By Syed Zafar Mehdi

Iran, India demand answers and action from Pakistan

February 19, 2019

TEHRAN_ At a time when Pakistan is hosting the ‘butcher of Riyadh’, the tornado of anger and outrage has engulfed its neighborhood over two recent incidents of terror, both linked to Pakistan.

Pakistan is facing serious accusations of providing sanctuary to terrorist outfits that target its neighbors. Last week, two deadly bombings rocked India and Iran, claiming more than 70 lives in total.

Both attacks bore striking similarity, had similar targets and were choreographed in a same manner, much to the astonishment of security and intelligence agencies in both the countries.

While India has been more explicit in its diplomatic and military retaliation, Iran issued a veiled threat to the civil and military establishment in Islamabad to take immediate and appropriate action against the perpetrators of the attack in southeastern Sistan-Balochistan province, which killed at least 27 members of the revolutionary corps (IRGC).  

While the attack in Indian-controlled Kashmir, which killed at least 44 members of India’s central reserve police force (CRPF), was claimed by Jaish e Mohammad (JeM), the responsibility for attack in Sistan-Balochistan was claimed by Jaish ul Adl. Both these militant organizations are based in Pakistan.

Jaish e Mohammad released a video that appeared to show the attacker, a 22-year-old recruit from south Kashmir, condemning India for atrocities against the people of Kashmir and vowing revenge.

Indian military has been accused of using excessive force to crush the freedom movement in the disputed region, often leading to civilian casualties. Thousands of young men and women have been killed and blinded in recent years due to lethal and non-lethal weapons used by Indian forces in Kashmir.

Pakistan has always extended its diplomatic and military support to the independence movement in Indian-controlled Kashmir. However, experts say Pakistan has its own political and strategic interests.

India blames Pakistan of aiding and abetting terrorist attacks carried out by militant groups like Jaish e Mohammad and Lashkar e Toiba, Hizbul Mujahideen in Kashmir and the country’s powerful intelligence agency Inter-Services Intelligence (ISI) is accused of giving birth to these groups.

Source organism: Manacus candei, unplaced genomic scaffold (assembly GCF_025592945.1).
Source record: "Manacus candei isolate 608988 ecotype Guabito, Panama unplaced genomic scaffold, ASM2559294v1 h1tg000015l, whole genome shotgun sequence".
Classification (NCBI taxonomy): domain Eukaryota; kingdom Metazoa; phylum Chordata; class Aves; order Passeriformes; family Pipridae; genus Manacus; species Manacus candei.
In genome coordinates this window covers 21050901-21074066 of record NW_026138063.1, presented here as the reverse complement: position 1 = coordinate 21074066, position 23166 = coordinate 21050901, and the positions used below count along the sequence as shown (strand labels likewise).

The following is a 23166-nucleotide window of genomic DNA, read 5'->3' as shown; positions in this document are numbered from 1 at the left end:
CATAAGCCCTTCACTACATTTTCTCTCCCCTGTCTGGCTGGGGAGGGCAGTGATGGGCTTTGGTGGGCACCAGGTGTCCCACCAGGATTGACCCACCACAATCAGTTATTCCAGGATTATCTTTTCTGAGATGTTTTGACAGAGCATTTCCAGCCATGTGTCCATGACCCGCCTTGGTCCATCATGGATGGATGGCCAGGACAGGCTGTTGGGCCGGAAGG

Jaish e Mohammad leader Masood Azhar is based in Pakistan and Islamabad has unfailingly refused India’s demands to extradite him. Pakistan’s new all-weather ally China has also blocked India’s moves to have him designated a ‘global terrorist’ at the United Nations Security Council.

While tensions have always prevailed between the two countries, following Thursday’s attack the situation has turned extremely dreadful. The war drums are beating loudly, with hawks in New Delhi calling for strong diplomatic and military retaliation.

India’s Prime Minister Narendra Modi, following the attack on Thursday, said India would give a “befitting reply” to Pakistan, even though Islamabad denied any involvement in the attack.

As part of moves to isolate Pakistan diplomatically, India withdrew its ‘most favored nation’ status to Pakistan and canceled trade privileges granted to Pakistan under World Trade Organization (WTO).

India’s finance minister Arun Jaitley said the diplomatic steps were being taken “to ensure the complete isolation from international community of Pakistan.” Pakistan, however, termed it India’s “dream”.

Times of India, the leading daily of India, reported that military options were also under contemplation and could range from “shallow ground-based attacks and occupation of some heights along the LoC [Line of Control ceasefire line] to restricted but precision airstrikes against non-state targets in Pakistan-occupied Kashmir.”

While the dark clouds of war are looming large over Pakistan and India, on the other hand, Iran also has echoed its grave concerns over Wednesday’s attack that took place close to Iran-Pakistan border in Sistan-Balochistan province claimed by Jaish-ul-Adl.

The attack has been widely condemned in Iran by the political and military leadership.

“How did they [the terrorists] cross the border? And why has this neighboring country become a safe haven for these terrorist groups?” senior IRGC commander Maj. Gen. Yahya Rahim Safavi was quoted as saying following the attack.